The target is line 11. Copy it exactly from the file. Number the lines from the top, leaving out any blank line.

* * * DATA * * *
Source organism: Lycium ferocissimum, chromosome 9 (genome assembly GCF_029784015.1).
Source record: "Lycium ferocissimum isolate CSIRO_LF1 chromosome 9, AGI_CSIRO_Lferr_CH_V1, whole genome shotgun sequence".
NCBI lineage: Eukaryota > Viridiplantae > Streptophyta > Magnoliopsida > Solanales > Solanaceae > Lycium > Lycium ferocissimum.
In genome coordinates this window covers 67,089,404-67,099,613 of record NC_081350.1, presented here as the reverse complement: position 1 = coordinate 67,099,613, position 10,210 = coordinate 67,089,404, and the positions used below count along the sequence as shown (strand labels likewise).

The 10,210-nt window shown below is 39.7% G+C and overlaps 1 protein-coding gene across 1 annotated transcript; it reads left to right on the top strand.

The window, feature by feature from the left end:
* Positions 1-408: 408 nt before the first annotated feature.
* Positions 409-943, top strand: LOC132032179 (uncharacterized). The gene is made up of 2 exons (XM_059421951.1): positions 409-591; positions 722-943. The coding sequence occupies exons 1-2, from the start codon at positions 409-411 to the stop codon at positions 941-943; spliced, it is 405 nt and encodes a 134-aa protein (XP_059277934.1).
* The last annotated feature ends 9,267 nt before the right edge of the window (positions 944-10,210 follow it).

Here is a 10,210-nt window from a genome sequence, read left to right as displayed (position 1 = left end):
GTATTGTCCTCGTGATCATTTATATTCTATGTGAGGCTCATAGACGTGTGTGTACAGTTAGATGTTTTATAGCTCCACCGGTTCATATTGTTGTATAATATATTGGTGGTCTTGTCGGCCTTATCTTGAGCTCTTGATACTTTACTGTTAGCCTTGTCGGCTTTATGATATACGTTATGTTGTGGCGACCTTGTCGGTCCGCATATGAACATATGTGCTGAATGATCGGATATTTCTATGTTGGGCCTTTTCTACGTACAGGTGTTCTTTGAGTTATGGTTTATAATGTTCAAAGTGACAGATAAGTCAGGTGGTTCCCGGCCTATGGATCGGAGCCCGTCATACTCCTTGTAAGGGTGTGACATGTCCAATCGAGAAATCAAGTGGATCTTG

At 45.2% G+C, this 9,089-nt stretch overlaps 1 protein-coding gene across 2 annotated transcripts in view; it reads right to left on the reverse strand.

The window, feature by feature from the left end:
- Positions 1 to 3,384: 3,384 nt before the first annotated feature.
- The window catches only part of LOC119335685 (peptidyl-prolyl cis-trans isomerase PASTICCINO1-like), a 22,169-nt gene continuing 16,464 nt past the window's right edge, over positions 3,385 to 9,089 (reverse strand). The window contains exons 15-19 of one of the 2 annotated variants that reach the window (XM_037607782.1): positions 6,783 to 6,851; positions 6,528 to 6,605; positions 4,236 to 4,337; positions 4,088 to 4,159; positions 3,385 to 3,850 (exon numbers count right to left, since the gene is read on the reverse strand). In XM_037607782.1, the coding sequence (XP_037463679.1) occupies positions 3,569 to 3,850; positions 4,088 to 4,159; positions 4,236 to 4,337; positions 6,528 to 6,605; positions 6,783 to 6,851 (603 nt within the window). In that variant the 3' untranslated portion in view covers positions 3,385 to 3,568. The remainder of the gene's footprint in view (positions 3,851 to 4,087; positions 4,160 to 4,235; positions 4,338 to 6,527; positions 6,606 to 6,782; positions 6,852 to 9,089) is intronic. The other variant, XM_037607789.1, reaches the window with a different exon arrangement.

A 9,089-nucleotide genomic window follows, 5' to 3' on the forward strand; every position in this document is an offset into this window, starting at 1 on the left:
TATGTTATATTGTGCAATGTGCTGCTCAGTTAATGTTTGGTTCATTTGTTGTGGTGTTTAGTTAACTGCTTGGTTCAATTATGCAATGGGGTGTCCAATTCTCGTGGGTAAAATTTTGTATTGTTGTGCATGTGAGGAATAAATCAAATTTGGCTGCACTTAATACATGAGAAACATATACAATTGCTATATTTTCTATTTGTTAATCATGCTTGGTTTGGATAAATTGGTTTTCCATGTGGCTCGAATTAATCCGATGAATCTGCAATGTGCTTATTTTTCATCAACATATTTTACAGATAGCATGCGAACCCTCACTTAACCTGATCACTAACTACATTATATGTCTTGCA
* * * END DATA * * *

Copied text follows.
GTATTGTCCTCGTGATCATTTATATTCTATGTGAGGCTCATAGACGTGTGTGTACAGTTAGATGTTTTATAGCTCCACCGGTTCATATTGTTGTATAATATATTGGTGGTCTTGTCGGCCTTATCTTGAGCTCTTGATACTTTACTGTTAGCCTTGTCGGCTTTATGATATACGTTATGTTGTGGCGACCTTGTCGGTCCGCATATGAACATATGTGCTGAATGATCGGATATTTCTATGTTGGGCCTTTTCTACGTACAGGTGTTCTTTGAGTTATGGTTTATAATGTTCAAAGTGACAGATAAGTCAGGTGGTTCCCGGCCTATGGATCGGAGCCCGTCATACTCCTTGTAAGGGTGTGACATGTCCAATCGAGAAATCAAGTGGATCTTG